Chicago coach says extension is for four years

CHICAGO -- A talk with his boss changed Scott Skiles' mind
and then it changed his future.
One day after he said he was through negotiating with the
Chicago Bulls and was shocked by the process, Skiles agreed Tuesday
to a four-year contract extension to keep coaching the young team
he led to a remarkable comeback this season.
It was a heart-to-heart phone conversation with owner Jerry
Reinsdorf -- about a 30-minute call that Skiles initiated -- that got
the deal done. So instead of leaving town, Skiles is staying put.
"I actually came in this morning and kind of felt bad to say
the least about the way things have gone," Skiles said. "I didn't
want anything to break down because, you know, sort of foolish
pride on my part, or some sort of immaturity on my part. I wanted
to have a man-to-man talk with the owner of my team."
General manager John Paxson would not disclose the terms of the
contract, but said: "He's going to get paid well, it's in line
with the top coaches."
"I'm really glad he's back," Paxson said. "This is a big
thing for the franchise."
Previous reports had said that Skiles had turned down a
four-year, $17 million offer.
He refused Tuesday to talk about the financial details, but
stressed that money was not the only factor.
"Of course it's involved in there. It was just more about some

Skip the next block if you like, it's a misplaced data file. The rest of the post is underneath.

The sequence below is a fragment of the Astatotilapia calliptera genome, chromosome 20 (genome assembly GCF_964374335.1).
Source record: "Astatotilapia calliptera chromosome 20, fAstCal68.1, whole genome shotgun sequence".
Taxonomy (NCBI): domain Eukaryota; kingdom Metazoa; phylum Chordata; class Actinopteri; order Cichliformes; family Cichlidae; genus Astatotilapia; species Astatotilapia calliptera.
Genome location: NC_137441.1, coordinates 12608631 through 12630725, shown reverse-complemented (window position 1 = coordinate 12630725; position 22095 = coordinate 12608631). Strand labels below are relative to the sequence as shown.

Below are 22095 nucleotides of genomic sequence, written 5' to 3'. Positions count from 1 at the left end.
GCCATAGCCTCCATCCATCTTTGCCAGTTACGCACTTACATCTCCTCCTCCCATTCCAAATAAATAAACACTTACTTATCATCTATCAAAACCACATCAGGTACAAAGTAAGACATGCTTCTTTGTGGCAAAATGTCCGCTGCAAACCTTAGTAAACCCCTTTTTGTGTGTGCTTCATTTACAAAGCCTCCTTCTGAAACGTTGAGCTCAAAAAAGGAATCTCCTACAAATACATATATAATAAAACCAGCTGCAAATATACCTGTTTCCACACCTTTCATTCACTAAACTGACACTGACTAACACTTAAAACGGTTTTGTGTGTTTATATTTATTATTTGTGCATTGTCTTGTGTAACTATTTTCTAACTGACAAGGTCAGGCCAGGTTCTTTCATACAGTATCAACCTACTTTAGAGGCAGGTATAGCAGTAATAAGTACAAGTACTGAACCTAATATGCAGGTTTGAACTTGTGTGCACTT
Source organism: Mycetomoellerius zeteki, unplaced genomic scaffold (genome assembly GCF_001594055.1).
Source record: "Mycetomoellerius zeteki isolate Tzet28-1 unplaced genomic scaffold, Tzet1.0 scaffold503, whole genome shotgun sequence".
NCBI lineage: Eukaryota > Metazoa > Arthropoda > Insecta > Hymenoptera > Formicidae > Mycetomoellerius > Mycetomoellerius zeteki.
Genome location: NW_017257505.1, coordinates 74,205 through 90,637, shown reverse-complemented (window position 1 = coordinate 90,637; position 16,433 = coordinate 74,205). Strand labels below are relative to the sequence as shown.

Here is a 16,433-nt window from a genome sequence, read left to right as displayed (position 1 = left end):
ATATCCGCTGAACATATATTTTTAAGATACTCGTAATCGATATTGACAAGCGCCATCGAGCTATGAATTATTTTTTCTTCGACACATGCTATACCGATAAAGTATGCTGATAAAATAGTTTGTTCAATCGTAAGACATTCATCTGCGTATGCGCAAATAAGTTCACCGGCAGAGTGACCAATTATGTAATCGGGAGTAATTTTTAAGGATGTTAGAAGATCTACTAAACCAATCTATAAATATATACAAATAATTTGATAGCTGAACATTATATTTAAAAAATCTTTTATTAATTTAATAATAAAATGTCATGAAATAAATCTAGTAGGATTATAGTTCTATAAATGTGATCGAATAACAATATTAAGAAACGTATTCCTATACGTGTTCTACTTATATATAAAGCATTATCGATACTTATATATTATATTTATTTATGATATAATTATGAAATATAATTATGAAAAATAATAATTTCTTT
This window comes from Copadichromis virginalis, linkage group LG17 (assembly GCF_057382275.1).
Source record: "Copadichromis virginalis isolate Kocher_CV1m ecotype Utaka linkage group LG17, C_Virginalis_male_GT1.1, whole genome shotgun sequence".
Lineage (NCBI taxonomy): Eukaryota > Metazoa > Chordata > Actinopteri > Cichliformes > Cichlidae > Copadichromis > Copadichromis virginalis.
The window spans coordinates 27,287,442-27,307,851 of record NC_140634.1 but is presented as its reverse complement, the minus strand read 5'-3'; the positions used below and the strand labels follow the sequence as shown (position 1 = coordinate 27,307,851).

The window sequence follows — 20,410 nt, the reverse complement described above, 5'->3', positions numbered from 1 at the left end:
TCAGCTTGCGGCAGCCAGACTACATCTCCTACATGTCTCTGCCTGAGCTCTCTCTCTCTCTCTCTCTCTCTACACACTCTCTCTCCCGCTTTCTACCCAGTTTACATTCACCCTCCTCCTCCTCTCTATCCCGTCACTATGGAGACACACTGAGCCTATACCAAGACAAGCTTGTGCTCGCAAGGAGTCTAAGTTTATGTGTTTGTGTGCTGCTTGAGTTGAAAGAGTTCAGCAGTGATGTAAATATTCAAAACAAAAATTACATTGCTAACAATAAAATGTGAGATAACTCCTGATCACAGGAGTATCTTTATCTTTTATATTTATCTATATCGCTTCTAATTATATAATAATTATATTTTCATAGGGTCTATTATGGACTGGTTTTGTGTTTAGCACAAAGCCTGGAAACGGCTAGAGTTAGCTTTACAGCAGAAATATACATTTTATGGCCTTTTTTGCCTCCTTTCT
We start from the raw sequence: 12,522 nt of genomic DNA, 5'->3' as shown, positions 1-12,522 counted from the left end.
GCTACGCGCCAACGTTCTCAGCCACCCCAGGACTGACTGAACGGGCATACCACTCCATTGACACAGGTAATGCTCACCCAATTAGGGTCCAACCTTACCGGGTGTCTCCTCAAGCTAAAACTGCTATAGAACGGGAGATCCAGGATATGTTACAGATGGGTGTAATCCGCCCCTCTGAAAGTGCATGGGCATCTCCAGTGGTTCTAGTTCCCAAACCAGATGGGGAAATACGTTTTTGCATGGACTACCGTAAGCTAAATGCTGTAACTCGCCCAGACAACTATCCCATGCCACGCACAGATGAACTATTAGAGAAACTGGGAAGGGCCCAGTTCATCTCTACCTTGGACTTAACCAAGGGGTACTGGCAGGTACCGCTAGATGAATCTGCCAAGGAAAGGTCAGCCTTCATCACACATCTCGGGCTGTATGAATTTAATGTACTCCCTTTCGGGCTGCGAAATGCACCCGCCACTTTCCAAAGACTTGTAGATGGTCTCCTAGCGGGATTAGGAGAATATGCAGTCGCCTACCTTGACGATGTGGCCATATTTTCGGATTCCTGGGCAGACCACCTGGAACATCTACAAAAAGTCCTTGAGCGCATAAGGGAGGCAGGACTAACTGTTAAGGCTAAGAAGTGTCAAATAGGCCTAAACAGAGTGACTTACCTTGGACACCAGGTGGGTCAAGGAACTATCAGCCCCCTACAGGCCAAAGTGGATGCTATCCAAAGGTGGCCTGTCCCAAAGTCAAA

things that had gone on that maybe frankly I misunderstood,"
Skiles said.
The length of the contract was a priority for Skiles, according
to Paxson.
"Ultimately, the number of years on the extension was important
to Scott," he said. "We accommodated him on that."
Skiles had ended negotiations for a contract extension a month
after leading the Bulls to their first playoff appearance in seven
years. It was unclear as late as Tuesday afternoon whether he would
stay with the team. Next season would have been the final season of
his previous three-year deal.
"Obviously I wasn't that optimistic yesterday," Skiles said.
"If you consider the four principals -- John, Jerry and [agent
Keith Glass] and I -- you are talking about four pretty
strong-willed grown men."
Paxson said the news of Skiles' deal even took him by surprise.
"I'm not going to lie to you, the last couple of days I was
thinking we were not going to have him very long," he said.
"Let's give Scott credit, he obviously wants to be here."
Skiles and Paxson spoke to reporters at the campus of the Moody
Bible Institute, where the NBA is holding its pre-draft camp.
In the Bulls' second season under Skiles, they improved from
19-47 to 47-35. They lost to Washington in six games in the first
round of the playoffs.
The Bulls hired Skiles on Nov. 28, 2003, to replace Bill
Cartwright after the team got off to a 4-10 start. He arrived with
a checkered reputation after spending portions of three seasons as
the Phoenix Suns coach. He had a 116-79 record at Phoenix, and was
5-8 in the playoffs. He had a 10-year career in the NBA before
going into coaching.
Skiles has said he thinks the Bulls' success this season
repaired his image.
"I know he's happy he can leave his mark on the Bulls
organization," Paxson said. "His best years as a coach are ahead
of him."